Monday, May 27, 2013

I keep reading, but can't find time to write about it (Part 1)

11.  Veronica Decides to Die - Paulo Coelho (210 Pages) - B- (March 14-18)
Obviously anyone that knows me knows I enjoy to read.  Since I only read on the subway on my way to work, my co-workers are always quick with a suggestion on things that I should read.  If a co-worker gives me a book, I make it a point to read it as quickly as possible.  Being someone that often loans out my books to others , I know what it's like when someone may want it back after loaning it out.  I feel if someone feels the need to give me a book and I accept it, it is my duty to read it, give it back and give that person an assessment of the book.  In this case, my co-worker Val gave me Paulo Coelho's book about living in a psychiatric ward and the story of of the fictitious Veronika.

Veronika tries to kill herself by taking too many pills.  She fails, but the pills have taken their toll on her heart and now the doctors expect her to die within 2 weeks.  How does she feel about life now knowing that there is a definite expiration date?    That is the story of this book.  Paulo Coelho's most famous book is The Alchemist which was a book club suggestion a few years ago.  I feel similar to this book as I did with that.  The ideas that are presented in the book are great (I can understand why someone may read this book and find it "deep"), however I find the writing to be formulaic and obvious.  This may have a great deal to do with the fact hat the book was originally written in Portuguese and some of the nuance may have been lost in translation, but it doesn't change my opinion.    However, anyone having a crisis of faith and feeling depressed, I could recommend this book.  As long as that person is not an English teacher.

12.  American Pastoral - Philip Roth (~432 Pages) - C - (March 19-April 3)
The latest book club pick by my friend Ed.  In trying to not spend my entire paycheck on books, someone gave me a PDF of this book and I was able to read it on my iPad.  The biggest problem is this PDF as a lot of typos, spacing issues and no chapter breaks.  This made reading quite a chore and definitely contributed greatly to my lack of enjoyment.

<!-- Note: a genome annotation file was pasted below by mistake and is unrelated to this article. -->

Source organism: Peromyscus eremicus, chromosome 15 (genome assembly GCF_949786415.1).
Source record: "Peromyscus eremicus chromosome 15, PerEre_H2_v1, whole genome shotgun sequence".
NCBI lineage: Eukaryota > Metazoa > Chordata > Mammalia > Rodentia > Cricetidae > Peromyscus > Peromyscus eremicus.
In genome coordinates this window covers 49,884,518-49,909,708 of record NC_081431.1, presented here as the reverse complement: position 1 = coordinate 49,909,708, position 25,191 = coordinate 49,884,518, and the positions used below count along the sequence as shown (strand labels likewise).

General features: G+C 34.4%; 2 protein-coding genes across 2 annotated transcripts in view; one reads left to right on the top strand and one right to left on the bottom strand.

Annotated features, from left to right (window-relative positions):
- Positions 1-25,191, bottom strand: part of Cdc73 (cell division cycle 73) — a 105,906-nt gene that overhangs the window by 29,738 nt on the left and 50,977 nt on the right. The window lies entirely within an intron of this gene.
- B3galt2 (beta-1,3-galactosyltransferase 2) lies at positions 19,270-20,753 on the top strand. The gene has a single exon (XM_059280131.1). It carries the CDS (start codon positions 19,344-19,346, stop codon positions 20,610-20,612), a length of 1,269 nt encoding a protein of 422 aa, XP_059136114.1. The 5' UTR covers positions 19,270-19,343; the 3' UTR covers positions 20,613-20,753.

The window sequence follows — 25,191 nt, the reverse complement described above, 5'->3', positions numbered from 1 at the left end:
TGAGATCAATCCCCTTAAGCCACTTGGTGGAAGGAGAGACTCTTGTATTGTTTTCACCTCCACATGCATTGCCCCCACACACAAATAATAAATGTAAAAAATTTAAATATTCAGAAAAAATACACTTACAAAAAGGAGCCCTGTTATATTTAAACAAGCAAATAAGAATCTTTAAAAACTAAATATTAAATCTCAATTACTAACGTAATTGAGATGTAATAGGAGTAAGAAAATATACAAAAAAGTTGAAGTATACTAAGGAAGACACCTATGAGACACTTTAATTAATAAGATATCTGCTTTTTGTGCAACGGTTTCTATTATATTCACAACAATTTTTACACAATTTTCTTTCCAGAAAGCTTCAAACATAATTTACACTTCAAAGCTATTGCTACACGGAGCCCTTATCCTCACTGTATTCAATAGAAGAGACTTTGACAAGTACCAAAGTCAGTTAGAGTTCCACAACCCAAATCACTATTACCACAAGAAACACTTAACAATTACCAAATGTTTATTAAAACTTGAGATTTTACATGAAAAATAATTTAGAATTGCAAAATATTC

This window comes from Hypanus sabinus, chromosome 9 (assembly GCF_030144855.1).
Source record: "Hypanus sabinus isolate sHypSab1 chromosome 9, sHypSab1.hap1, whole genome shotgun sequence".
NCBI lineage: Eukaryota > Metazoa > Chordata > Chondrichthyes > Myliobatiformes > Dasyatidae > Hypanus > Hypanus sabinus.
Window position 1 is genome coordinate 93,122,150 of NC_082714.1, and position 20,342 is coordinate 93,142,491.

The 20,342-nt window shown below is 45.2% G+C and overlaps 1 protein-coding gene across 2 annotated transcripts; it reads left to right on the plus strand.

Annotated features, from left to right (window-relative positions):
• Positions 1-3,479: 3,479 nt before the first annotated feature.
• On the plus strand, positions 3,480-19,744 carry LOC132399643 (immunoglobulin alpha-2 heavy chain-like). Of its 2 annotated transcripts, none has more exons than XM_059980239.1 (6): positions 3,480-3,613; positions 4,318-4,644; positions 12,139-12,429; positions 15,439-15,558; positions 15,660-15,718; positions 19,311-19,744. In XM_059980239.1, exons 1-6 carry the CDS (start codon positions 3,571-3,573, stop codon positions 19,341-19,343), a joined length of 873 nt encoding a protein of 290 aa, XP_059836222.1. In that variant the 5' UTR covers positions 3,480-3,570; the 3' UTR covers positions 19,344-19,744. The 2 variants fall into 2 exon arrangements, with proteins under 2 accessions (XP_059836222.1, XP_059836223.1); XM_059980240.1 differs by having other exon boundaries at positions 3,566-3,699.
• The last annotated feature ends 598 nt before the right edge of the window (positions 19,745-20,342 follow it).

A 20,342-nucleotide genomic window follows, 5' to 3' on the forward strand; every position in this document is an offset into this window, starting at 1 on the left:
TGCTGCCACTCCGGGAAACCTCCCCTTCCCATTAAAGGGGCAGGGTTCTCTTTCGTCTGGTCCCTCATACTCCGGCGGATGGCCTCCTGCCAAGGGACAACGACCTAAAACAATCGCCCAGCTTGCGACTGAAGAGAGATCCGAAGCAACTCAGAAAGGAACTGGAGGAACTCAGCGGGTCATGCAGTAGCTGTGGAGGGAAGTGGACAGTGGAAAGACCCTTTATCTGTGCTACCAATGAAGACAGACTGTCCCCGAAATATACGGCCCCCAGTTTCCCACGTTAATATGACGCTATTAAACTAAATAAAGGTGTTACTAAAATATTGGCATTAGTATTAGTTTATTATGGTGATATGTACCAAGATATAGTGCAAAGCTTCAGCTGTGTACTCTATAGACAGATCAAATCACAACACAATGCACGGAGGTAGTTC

However, even with a clean copy, I'm not sure how much I would have enjoyed this book.  It is obvious that Philip Roth is able to write, but like many authors in their later years, he would benefit from a good editor.  There was a lot of repetition of ideas, plot points and scenes replayed again and again.  Also, the story was kind of all over the place.

It starts with an old man going back to his High School Reunion and remembering the coolest guy/best athlete in his home town before WWII.   The story eventually changes narrators to that athlete, named The Swede in the late 60s.  The book follows his life and after his daughter blows up the local general store in protest of the Vietnam War.   The Swede's life spirals out of control from this and it takes its toll on his family.

In comparison to Jonathan Frazen's Freedom, these stories are quite similar, but this shows how writing style, and editing can make a reader feel very different about very similar novels.

13.  Slowness - Milan Kundera (155 Pages) - C- - (April 4-5)
A forgettable novel, by a great author.   Kundera literally takes a chapter in the book to break narration and to write as himself about how it would be funny to write a novel where the entire book is 100% nonsense.  I think that was him telling the reader to just go along for the ride.    All of the narrations are quite sexual in nature (it is Kundera after all), and I did laugh out lout at two scenes in the book, but for the most part I barely remember reading this just two months later.

This was another short book that I saw in the library and decided to read because of this challenge I have given myself.  I'm glad I read it since it only took 2 days, but otherwise anyone reading this can skip this book and read Unbearable Lightness of Being instead.

14.  Coyote Blue - Christopher Moore (303 Pages) - C - (April 6-11)
I have read a number of Christopher Moore's books and the last one I read (Sacre Bleu) was quite good.  So when I was over my friend Bridget's upstate house and saw another of his books just sitting in her mostly-empty house, I just started to read it during a quiet weekend upstate.
There is nothing good or bad about this book.  It is just another of his style of quirky books this time mostly about Native American culture.  In this book a young man had left the reservation some time ago, and now a Native American spirit-god has come to find him to help him find happiness.
Christopher Moore is a fun writer who has a similar vibe to Tom Robbins.  His books are always fun, and this one does not disappoint in the fun department, it just wasn't his best and in the end was quite forgettable.

15.  Femme - Bill Pronzini (175 Pages) -D+ - (April 12-14)
Once again, my way of cheating with the 52 books in 52 weeks challenge.  I saw a short book in the library and rented it.  This book looked like a typical detective noir book, and it didn't disappoint, but it didn't add anything.
This is a straight up detective story whose twist isn't much of a twist.  It's written in the old Sam Spade - style of short sentences and even shorter plot.  The dame is evil.  Or is she?
Not much to write about here.  It was a quick, fun read, but the third forgettable novel in a row.

No comments: